Both state legislators, the congressman and the investors also worked very closely with Columbia County and its economic development organization, the Columbia Economic Development Corporation, on development of Hudson Valley Creamery as well as with the Town of Livingston.
Patrick Grattan, Chairman of the Columbia County Board of Supervisors, thanked Assemblyman Lopez, Senator Saland and Congressman Gibson. “This project will not only support our number one industry agriculture but create much-needed employment opportunities for our residents. The Columbia Economic Development Corporation worked tremendously hard to insure that this project came to fruition.”
“Any time we can bring new business in, and create jobs, it’s a good thing. We look forward to having a good working relationship with them,” said Kevin McDonald, Town Supervisor of the Town of Livingston.
The project has garnered significant statewide attention from Governor Cuomo’s office and from Kenneth Adams, President, CEO and Commissioner of Empire State Development (ESD), the state’s lead economic development agency. Funds for this project were channeled through New York State Homes and Community Renewal (HCR), using federal Community Development Block Grant monies, and awarded through the Housing Trust Fund Corporation. Recently, 15 awards were made through HCR, totaling $4.2 million statewide, which drives as much as $64 million in private investment.
“Supporting the growth of agri-business is a priority for Governor Cuomo and critical to the economic growth of New York,” said EDS’s President, CEO and Commissioner Kenneth Adams. “ESD applauds Assemblyman Lopez, Senator Saland, New York’s Homes and Community Renewal, the local leaders in Columbia County and all of those involved in helping Hudson Valley Creamery open operations in the Capital Region. The company’s new processing facility not only promotes the reuse of our vacant sites, but also means the creation of new jobs in the local area. We welcome the company to New York, and look forward to its success.”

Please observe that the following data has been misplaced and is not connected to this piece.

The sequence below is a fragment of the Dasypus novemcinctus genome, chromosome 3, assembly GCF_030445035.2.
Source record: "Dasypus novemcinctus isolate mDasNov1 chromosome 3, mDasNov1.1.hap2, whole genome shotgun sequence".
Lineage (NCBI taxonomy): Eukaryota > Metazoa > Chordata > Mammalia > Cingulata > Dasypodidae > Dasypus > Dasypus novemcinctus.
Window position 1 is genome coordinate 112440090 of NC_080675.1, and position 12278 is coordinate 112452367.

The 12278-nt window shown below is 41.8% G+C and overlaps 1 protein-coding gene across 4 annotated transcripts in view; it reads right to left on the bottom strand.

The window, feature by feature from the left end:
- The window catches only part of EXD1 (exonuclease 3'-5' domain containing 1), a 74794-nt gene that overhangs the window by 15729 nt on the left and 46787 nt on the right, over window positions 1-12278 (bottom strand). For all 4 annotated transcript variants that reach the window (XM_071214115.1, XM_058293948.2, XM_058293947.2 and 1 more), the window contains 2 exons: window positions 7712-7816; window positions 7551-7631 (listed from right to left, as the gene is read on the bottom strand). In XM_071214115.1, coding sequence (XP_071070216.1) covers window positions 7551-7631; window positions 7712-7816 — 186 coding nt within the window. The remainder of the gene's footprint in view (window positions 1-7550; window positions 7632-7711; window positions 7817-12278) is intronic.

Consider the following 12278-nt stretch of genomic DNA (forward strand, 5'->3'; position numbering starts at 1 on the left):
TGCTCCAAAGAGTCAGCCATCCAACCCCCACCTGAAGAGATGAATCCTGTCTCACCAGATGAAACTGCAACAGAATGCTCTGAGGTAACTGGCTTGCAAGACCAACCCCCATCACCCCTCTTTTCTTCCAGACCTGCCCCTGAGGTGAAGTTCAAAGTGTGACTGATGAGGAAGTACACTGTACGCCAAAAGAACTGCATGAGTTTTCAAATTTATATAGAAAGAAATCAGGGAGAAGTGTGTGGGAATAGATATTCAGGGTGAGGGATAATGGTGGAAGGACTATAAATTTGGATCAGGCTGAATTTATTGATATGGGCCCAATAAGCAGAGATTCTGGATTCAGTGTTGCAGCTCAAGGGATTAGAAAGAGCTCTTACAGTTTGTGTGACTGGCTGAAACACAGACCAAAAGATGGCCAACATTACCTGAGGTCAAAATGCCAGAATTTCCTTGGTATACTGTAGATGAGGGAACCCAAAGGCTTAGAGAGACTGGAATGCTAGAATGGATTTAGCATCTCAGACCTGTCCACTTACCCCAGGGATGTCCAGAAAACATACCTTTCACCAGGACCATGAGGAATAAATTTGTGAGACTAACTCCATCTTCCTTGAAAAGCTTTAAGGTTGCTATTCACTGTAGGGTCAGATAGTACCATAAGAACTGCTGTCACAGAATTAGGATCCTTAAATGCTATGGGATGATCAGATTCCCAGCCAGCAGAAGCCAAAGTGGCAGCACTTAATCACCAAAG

Hudson Valley Creamery will use the $300,000 grant to further assist their start-up, which has already seen more than $2 million in private investment. The company has completed phase 1 of their start-up, which included the conversion of their new state-of-the-art cheese producing and packaging plant, housed in the site formerly abandoned by Entenmann’s over a decade ago. During phase 1, the company created 25 full-time jobs to produce and package artisan cheeses.
Hudson Valley Creamery hopes to continue working together with Assemblyman Lopez, Senator Saland, Congressman Gibson and the community to further strengthen New York State’s attention to goat milk and product development. Most goat dairy producers in New York State are small family farms that are producing just enough milk for boutique goat-dairy production (most commonly as goat cheese or soap). Hudson Valley Creamery hopes to widen this industry by encouraging more commercial production in New York State to help create jobs and strengthen New York’s agriculture.
“Eurial and their dairy processing fits in so well with our rural economy, and we look forward to the opportunity for New York farms to lead the Northeast in this emerging market,” said Todd Erling, Executive Director of Hudson Valley Agribusiness Development Corporation.
“All of us understand the significance of advancing projects like this across New York State,” concluded Assemblyman Lopez. “Investment in Hudson Valley Creamery and other farm-based companies can make a difference for Columbia County and the state as a whole. We’re aggressively seeking to identify other opportunities that will bring new jobs and investment into our region.”